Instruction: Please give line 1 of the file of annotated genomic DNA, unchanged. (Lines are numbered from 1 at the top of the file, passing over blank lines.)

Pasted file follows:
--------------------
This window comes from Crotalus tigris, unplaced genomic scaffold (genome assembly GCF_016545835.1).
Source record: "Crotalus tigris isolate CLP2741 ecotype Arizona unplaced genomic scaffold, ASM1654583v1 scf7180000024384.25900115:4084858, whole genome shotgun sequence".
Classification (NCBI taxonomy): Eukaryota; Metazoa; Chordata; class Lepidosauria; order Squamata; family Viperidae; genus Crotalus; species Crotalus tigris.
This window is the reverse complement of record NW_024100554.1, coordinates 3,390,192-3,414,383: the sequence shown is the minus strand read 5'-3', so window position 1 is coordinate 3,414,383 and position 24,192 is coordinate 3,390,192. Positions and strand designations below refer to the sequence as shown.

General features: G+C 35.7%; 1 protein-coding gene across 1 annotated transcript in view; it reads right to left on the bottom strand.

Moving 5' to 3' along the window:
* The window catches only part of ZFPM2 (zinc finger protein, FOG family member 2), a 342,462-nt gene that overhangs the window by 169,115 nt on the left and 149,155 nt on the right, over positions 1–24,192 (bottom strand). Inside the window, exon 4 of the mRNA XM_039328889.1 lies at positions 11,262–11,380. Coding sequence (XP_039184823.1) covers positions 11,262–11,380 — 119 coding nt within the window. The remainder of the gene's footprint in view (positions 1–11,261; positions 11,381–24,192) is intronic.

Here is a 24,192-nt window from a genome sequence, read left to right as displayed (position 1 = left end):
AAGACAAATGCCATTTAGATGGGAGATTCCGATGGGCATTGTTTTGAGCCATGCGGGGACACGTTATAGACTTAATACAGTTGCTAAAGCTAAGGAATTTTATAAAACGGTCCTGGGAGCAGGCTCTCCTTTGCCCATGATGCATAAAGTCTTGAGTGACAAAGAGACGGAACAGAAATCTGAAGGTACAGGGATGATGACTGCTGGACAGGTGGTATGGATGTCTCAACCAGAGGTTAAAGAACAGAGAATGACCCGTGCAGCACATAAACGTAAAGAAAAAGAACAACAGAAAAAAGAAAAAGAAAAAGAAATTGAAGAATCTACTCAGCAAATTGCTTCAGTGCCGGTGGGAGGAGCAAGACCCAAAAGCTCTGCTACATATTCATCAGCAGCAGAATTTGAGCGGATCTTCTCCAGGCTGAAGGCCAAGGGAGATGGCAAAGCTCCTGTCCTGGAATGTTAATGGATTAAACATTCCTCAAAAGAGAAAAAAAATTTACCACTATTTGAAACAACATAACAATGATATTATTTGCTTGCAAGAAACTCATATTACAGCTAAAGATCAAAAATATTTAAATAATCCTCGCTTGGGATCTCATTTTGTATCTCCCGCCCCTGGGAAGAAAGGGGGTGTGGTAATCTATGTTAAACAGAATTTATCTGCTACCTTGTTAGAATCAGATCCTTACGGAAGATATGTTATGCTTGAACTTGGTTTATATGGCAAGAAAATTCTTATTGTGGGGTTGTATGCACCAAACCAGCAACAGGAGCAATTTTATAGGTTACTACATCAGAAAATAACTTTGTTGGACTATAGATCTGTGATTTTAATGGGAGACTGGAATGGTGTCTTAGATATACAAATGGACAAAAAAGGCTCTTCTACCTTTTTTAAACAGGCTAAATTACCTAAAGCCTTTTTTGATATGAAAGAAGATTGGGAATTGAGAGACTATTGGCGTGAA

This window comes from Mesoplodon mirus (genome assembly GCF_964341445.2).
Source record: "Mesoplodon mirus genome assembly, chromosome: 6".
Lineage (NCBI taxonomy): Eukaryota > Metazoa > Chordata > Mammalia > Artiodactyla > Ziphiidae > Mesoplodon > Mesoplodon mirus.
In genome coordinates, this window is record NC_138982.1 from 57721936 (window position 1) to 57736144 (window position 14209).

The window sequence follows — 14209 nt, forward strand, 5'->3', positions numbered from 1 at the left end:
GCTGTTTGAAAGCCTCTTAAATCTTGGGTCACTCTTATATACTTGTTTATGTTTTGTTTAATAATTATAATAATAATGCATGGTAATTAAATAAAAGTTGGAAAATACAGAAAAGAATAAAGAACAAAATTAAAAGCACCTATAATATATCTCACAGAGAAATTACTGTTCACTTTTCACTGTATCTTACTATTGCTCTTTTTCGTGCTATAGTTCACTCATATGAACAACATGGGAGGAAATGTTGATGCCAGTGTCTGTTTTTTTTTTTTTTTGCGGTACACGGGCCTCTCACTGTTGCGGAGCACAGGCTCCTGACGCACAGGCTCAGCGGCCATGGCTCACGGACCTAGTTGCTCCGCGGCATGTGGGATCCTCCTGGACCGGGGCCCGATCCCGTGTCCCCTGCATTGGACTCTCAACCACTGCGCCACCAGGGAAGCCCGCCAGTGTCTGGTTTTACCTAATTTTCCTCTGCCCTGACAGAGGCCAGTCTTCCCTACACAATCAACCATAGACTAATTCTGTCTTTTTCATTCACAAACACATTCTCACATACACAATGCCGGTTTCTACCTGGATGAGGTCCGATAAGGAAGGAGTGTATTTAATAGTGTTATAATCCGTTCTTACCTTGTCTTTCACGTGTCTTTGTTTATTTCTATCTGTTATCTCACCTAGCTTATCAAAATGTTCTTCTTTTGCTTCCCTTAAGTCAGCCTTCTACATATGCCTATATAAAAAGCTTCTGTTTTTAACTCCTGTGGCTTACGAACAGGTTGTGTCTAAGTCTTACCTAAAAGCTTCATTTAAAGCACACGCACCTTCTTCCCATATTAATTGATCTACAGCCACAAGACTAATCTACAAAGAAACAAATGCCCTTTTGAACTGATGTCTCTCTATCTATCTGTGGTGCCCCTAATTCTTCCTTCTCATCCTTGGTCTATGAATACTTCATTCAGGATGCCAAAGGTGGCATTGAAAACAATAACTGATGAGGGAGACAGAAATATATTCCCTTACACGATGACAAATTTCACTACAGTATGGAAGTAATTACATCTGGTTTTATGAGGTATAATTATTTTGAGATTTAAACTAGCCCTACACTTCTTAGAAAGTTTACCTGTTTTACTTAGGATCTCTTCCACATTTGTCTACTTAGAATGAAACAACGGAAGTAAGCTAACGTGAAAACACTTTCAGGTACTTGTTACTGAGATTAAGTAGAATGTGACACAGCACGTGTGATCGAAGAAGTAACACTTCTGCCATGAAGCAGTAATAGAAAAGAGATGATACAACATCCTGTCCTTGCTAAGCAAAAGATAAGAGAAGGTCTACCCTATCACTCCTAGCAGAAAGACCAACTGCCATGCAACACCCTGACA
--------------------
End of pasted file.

This window comes from Crotalus tigris, unplaced genomic scaffold (genome assembly GCF_016545835.1).